Evening, and a raucous crowd is milling beneath a giant marionette, waiting for the fire to begin. “Burn him!” they chant. “BURN HIM!” And, just like that, the lights of the old baseball park go out. A roar of approval from more than 60,000 people fills the air. In the darkness, faces are illuminated by cellphones; necks and wrists glimmer green, orange, and pink with the help of neon-glowing bracelets and necklaces.
Then there is fire.
This story originally appeared at High Country News and is reprinted with permission.
Zozobra, or “Old Man Gloom,” symbolizes Santa Fe, New Mexico’s collective woes and grievances. He’s a 50-foot effigy resembling a nightmare puppet or whirling dervish. He burns lazily at first. Flames flicker at his feet, slowly run up his legs, jump to his torso, then his arms, until finally, his whole figure is engulfed. The intense heat radiates out into the crowd. People glow with happiness, their faces orange from the two-story bonfire.
For 93 years, every September, Santa Fe has publicly incinerated Zozobra. While 93 years might seem like an old tradition, that’s nothing compared to the Fiestas de Santa Fe, which begins one week later. Taken together, these two festivals have recently become an occasion for reflection, and in the case of the Fiestas, something more: a confrontation with history.
The Fiestas commemorates the reoccupation of Santa Fe by Spanish conquistadors after they were expelled from the region during the Pueblo Revolt. In 2017, eight people were arrested for protesting at the Fiestas, and Jennifer Marley, a citizen of San Ildefonso Pueblo, was charged with assaulting an officer. 2018 promises to be no different. In the wake of the Dakota Access Pipeline protest, in an America where white nationalists regularly occupy public space and Confederate monuments are fought over and often removed, the city of Santa Fe faces its own dilemma. How do you honor New Mexico’s colorful past without celebrating violent colonialism in racially charged festivities?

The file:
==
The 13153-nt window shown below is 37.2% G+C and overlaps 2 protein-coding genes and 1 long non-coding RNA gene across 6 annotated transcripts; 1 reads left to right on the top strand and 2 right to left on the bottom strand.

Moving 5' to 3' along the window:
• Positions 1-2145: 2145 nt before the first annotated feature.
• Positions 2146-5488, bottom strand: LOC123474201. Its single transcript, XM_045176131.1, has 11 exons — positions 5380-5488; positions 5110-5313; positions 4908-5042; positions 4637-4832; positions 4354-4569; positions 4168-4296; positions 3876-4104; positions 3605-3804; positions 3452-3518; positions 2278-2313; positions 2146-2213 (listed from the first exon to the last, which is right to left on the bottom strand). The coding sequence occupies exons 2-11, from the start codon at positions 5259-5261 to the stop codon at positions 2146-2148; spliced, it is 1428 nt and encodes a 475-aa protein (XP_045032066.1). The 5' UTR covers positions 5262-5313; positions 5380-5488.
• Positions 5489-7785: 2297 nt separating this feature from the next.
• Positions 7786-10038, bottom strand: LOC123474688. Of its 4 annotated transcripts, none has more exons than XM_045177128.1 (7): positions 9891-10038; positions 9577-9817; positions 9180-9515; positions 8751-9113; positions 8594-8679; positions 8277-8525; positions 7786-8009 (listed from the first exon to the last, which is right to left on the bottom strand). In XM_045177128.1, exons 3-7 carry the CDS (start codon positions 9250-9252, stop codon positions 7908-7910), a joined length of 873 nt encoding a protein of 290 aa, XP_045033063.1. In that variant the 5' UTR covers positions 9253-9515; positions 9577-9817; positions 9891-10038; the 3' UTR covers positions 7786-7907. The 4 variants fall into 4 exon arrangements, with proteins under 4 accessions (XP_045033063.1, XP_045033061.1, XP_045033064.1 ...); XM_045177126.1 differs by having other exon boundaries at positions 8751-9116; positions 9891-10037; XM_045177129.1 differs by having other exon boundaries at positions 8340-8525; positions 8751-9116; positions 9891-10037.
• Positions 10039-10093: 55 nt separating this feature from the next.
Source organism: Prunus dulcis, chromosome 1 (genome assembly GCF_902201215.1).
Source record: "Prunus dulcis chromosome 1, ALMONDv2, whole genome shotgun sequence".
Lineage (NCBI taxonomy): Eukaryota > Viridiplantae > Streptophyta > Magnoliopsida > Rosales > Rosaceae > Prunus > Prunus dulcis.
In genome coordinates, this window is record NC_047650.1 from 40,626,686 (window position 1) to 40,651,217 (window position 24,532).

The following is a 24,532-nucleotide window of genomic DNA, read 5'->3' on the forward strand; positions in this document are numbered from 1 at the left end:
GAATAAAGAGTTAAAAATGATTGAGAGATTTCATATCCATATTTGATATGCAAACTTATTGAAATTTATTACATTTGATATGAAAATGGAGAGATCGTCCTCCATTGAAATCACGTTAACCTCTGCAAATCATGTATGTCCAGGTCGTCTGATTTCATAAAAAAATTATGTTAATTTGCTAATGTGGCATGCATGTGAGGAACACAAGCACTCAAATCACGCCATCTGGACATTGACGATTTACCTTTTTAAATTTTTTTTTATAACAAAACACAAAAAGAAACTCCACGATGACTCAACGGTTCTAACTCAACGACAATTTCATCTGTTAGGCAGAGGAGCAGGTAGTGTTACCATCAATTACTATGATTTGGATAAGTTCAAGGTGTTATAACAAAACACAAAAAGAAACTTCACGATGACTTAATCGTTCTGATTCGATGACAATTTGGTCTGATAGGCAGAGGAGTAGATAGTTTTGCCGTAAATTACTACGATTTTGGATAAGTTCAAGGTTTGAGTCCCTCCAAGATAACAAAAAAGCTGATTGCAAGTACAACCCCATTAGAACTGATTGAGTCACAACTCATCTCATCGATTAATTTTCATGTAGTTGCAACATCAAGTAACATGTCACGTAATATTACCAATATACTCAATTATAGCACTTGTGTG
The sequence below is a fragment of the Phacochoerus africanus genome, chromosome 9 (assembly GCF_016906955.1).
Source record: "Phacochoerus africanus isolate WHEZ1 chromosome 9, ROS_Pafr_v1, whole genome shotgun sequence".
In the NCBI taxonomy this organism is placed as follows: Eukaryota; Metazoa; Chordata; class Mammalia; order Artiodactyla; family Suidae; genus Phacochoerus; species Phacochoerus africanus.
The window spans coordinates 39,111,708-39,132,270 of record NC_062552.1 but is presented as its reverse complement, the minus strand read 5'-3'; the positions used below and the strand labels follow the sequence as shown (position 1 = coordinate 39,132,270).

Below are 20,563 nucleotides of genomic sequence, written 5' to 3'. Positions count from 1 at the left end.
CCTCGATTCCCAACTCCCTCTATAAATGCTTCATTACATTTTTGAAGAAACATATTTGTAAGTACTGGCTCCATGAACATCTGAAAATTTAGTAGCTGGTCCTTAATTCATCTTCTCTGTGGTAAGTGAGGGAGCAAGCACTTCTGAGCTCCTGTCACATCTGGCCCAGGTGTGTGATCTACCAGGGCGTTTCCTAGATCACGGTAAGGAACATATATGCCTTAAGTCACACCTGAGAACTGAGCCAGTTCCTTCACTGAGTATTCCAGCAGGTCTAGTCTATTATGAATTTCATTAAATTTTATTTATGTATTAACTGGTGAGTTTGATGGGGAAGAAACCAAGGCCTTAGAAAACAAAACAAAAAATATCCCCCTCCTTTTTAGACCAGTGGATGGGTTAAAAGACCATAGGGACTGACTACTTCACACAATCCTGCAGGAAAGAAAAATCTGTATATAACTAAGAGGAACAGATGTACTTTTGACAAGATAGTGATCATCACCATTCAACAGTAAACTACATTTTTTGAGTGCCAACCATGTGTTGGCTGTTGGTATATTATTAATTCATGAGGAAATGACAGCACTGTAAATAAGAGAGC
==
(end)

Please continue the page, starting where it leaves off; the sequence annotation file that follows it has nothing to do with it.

The Fiestas de Santa Fe stems from a 1712 proclamation to celebrate the peaceful reoccupation of Santa Fe in 1692, after the Spanish were driven from what is currently New Mexico by the Pueblo Revolt of 1680. While the first part of the reoccupation 12 years later was largely bloodless, the second phase resulted in a two-day war. At least 70 Pueblo warriors were executed and hundreds of Indigenous men, women and children enslaved.
How are the burning of Zozobra and the Fiestas connected? They’re not, technically; the relationship is best described as a shotgun wedding. Created in the 1920s by artist Will Shuster, Zozobra began as a counter-Fiesta celebration: Shuster thought the Fiestas were too Hispanic and too Catholic. Over the years, however, the event has been absorbed by the larger celebration.
“(Shuster) felt that the Anglo community and Native community were not represented,” said Ray Sandoval, chairman of the Zozobra event. “He wanted to have an event that led into the Fiestas that everyone could participate in.”
Shuster, who moved to Santa Fe from Philadelphia in 1920, became part of the artist collective Los Cincos Pintores. Artists have been relocating to Santa Fe since the turn of the 20th century, and it’s certainly not difficult to imagine a group of inebriated artists sitting in a backyard, enjoying the smell of piñon on the breeze and creating schemes to challenge the establishment. Shuster based Zozobra on a Yaqui ceremony he witnessed in Mexico: an effigy of Judas, loaded with firecrackers and set ablaze. He created Zozobra in his backyard in 1924 — a culturally appropriated, “inclusive,” private fiesta.